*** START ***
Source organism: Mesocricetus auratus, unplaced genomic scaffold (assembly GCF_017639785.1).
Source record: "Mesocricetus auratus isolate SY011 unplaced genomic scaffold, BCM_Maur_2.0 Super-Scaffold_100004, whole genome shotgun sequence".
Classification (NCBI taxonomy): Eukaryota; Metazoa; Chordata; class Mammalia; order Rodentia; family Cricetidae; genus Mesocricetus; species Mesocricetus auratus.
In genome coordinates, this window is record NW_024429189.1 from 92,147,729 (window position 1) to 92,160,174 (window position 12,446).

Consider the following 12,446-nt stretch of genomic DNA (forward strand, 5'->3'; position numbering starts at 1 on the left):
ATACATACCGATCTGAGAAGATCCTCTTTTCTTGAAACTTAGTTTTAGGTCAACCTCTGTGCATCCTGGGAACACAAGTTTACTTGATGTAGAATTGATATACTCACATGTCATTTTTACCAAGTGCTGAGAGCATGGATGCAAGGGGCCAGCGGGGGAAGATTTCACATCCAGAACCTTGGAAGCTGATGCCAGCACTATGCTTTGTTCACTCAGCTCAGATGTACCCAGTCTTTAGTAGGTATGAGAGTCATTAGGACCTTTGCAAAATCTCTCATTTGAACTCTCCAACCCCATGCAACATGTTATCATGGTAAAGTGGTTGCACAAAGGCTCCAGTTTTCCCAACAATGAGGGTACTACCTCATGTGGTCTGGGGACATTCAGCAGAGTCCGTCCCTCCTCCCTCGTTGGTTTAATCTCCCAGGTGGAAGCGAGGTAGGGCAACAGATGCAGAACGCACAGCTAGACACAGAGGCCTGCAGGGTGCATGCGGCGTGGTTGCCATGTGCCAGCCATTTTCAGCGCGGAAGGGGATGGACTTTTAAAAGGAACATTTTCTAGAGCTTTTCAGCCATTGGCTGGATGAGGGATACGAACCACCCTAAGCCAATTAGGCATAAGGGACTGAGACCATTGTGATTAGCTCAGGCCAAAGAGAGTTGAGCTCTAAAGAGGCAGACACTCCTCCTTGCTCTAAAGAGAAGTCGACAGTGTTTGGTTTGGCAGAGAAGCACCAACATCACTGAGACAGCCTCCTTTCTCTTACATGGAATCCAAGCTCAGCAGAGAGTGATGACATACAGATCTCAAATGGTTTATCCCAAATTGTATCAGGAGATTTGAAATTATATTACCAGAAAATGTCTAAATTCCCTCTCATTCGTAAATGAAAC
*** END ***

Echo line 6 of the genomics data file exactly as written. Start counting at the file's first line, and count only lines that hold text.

ATACATACCGATCTGAGAAGATCCTCTTTTCTTGAAACTTAGTTTTAGGTCAACCTCTGTGCATCCTGGGAACACAAGTTTACTTGATGTAGAATTGATATACTCACATGTCATTTTTACCAAGTGCTGAGAGCATGGATGCAAGGGGCCAGCGGGGGAAGATTTCACATCCAGAACCTTGGAAGCTGATGCCAGCACTATGCTTTGTTCACTCAGCTCAGATGTACCCAGTCTTTAGTAGGTATGAGAGTCATTAGGACCTTTGCAAAATCTCTCATTTGAACTCTCCAACCCCATGCAACATGTTATCATGGTAAAGTGGTTGCACAAAGGCTCCAGTTTTCCCAACAATGAGGGTACTACCTCATGTGGTCTGGGGACATTCAGCAGAGTCCGTCCCTCCTCCCTCGTTGGTTTAATCTCCCAGGTGGAAGCGAGGTAGGGCAACAGATGCAGAACGCACAGCTAGACACAGAGGCCTGCAGGGTGCATGCGGCGTGGTTGCCATGTGCCAGCCATTTTCAGCGCGGAAGGGGATGGACTTTTAAAAGGAACATTTTCTAGAGCTTTTCAGCCATTGGCTGGATGAGGGATACGAACCACCCTAAGCCAATTAGGCATAAGGGACTGAGACCATTGTGATTAGCTCAGGCCAAAGAGAGTTGAGCTCTAAAGAGGCAGACACTCCTCCTTGCTCTAAAGAGAAGTCGACAGTGTTTGGTTTGGCAGAGAAGCACCAACATCACTGAGACAGCCTCCTTTCTCTTACATGGAATCCAAGCTCAGCAGAGAGTGATGACATACAGATCTCAAATGGTTTATCCCAAATTGTATCAGGAGATTTGAAATTATATTACCAGAAAATGTCTAAATTCCCTCTCATTCGTAAATGAAAC